Published: 21 October 2016
Author: John Cramp
Failure to maintain regional roads is costing locals
Damaged cars, damaged bodies and damaged lives have sadly become an every day occurrence in parts of South-West Victoria.
The state of roads has led lawyers at Stringer Clark to speak out because we are witness to the excessive damage and harm caused to our clients on these roads. In addition, as local people we witness the dangers first hand and hear the frustrations of friends and family.
During the last few years, there has been a significant increase in logging and more commercial trucks are using country roads that weren’t designed for this kind of traffic, which has left the roads in a terrible state.
The road authorities have managed only minimal repairs and consequently the roads are covered in potholes, which have become a safety hazard and are causing significant injury for local people.
There is clearly a lack of proper maintenance and poor stop gap measures do not suffice
Road maintenance and construction is currently subject to contract and is awarded to the lowest tender, which does not necessarily guarantee quality roads. The repairs seem to last a maximum of six months before the Shire’s road maintenance need to deal with the issue all over again, rather than manage daily activity to keep the roads in good condition.
If we experience heavy rain in the South-West, sections of the road deteriorate and need to be fixed, but often they are slightly improved and six months later the road will seek repair again. This piecemeal approach and bandaid solution is costing tax payer’s money and in some cases, their well being and their lives.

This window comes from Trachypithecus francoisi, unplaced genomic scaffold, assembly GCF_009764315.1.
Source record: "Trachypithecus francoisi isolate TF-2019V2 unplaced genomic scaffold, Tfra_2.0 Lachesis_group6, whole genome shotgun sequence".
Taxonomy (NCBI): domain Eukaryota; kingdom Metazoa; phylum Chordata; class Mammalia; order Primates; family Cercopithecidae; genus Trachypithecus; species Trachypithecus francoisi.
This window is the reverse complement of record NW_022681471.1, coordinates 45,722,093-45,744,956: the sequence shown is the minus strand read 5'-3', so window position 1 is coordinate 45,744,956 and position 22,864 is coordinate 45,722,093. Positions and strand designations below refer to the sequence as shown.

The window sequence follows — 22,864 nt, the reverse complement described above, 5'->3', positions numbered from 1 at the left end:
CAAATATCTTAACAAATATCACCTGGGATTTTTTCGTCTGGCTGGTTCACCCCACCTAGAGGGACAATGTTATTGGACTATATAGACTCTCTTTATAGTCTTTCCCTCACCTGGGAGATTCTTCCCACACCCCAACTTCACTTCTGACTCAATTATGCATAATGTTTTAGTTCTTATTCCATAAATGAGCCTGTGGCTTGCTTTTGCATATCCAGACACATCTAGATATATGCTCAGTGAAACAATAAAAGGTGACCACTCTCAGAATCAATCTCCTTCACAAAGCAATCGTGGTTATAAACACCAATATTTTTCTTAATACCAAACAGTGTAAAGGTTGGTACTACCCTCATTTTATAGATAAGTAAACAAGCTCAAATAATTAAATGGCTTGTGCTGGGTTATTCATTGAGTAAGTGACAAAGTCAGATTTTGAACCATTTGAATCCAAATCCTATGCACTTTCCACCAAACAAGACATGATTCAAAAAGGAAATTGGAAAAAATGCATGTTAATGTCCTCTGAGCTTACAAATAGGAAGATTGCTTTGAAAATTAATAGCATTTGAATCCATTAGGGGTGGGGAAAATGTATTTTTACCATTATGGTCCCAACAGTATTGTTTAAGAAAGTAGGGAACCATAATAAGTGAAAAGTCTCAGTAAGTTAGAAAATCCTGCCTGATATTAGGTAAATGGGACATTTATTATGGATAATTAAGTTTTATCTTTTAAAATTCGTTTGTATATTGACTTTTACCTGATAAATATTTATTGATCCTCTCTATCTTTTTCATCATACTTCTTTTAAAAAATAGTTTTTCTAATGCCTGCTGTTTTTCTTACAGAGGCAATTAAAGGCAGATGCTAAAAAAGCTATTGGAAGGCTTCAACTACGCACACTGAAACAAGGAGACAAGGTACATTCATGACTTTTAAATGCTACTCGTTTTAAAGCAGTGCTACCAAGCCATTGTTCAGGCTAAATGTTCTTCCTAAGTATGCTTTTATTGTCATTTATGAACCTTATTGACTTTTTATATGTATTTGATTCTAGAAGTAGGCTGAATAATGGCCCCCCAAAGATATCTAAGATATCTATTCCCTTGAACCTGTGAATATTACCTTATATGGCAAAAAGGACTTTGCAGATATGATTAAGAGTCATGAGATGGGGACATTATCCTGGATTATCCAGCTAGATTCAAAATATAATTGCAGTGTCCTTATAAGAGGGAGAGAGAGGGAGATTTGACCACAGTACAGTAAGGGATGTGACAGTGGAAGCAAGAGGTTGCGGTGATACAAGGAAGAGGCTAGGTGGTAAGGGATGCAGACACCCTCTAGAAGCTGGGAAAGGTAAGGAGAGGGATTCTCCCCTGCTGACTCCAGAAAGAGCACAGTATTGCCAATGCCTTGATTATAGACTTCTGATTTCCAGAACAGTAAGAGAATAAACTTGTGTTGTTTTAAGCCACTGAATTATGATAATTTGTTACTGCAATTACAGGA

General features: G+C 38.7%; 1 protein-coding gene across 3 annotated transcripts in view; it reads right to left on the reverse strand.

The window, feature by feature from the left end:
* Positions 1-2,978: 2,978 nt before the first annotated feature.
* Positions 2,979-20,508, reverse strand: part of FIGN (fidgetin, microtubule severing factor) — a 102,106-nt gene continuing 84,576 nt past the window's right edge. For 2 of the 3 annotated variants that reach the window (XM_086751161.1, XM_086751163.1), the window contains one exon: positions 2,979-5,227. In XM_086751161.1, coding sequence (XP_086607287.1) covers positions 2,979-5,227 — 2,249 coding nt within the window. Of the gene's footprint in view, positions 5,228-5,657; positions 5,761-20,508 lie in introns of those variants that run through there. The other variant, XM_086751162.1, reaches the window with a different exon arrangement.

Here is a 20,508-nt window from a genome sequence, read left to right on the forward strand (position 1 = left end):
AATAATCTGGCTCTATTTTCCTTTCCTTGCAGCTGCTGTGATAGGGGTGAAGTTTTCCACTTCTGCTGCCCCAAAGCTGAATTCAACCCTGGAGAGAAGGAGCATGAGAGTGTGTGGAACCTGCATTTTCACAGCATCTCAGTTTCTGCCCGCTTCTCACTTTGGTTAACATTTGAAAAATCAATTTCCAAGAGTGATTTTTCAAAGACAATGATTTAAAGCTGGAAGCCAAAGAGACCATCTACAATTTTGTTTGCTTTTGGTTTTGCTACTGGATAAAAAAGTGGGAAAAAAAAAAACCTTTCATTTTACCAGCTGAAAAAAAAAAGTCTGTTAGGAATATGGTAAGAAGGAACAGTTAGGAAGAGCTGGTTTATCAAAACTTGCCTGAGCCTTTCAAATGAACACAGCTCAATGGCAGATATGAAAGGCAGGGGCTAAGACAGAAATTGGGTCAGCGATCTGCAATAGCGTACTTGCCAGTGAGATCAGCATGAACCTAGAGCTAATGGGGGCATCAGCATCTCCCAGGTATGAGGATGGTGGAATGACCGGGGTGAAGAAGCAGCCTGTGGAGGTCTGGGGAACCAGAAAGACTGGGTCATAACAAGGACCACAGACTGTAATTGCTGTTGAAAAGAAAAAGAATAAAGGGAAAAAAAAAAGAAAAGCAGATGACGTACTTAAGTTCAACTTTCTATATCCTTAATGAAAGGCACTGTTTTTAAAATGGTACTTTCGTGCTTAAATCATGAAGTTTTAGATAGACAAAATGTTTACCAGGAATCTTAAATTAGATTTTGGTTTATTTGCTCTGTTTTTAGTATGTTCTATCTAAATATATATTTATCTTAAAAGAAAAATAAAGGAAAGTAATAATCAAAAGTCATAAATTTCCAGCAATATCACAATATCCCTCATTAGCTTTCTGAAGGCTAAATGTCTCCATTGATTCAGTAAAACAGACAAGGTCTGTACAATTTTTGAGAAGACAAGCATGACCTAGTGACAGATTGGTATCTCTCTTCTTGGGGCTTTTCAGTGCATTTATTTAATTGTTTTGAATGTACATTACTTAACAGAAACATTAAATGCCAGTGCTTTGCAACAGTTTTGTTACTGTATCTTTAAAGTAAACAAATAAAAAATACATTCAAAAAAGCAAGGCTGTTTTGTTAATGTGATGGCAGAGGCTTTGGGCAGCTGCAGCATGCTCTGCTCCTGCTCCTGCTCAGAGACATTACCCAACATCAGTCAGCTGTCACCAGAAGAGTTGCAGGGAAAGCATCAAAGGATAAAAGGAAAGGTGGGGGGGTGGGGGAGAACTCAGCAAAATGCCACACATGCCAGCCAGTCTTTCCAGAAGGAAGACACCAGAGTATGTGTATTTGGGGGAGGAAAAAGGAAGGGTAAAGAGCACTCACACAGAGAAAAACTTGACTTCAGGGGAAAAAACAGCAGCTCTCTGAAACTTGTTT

The Road Management Act for Victorian roads is draconian. B class roads that are heavily used are checked every three weeks, while C class roads are checked every 6 months and there is no liability for faults that develop in the intervening period unless notification is received in writing from the public.
Small and simple actions can create significant change
Many residents have become aware that the excess for road accidents is $1400 and unless significant damage is incurred, it is very difficult to secure compensation. Therefore, we encourage local residents who experience road issues to seek assistance, and to band together and use their collective voice. Some of the things residents can do include:
- Seek local legal advice from Stringer Clark on whether compensation can be sought.
- Lobby local members of parliament and ask the tough questions, for example;
- Write a brief letter that outlined the status of the poor road conditions
- Ask why legislation gives total protection to road authorities rather than the residents of the Shire who are experiencing damage and injury on these same roads?
- Question how we are going to get rid of this problem and whether stop gap measures are actually working?
- Ask if the fees of trucking companies are channelled directly to where the roads are being impacted?
- Ask why roads in the South-West are in significantly worse condition than other parts of Victoria?
- Contact the local newspaper and radio about your experience on the roads.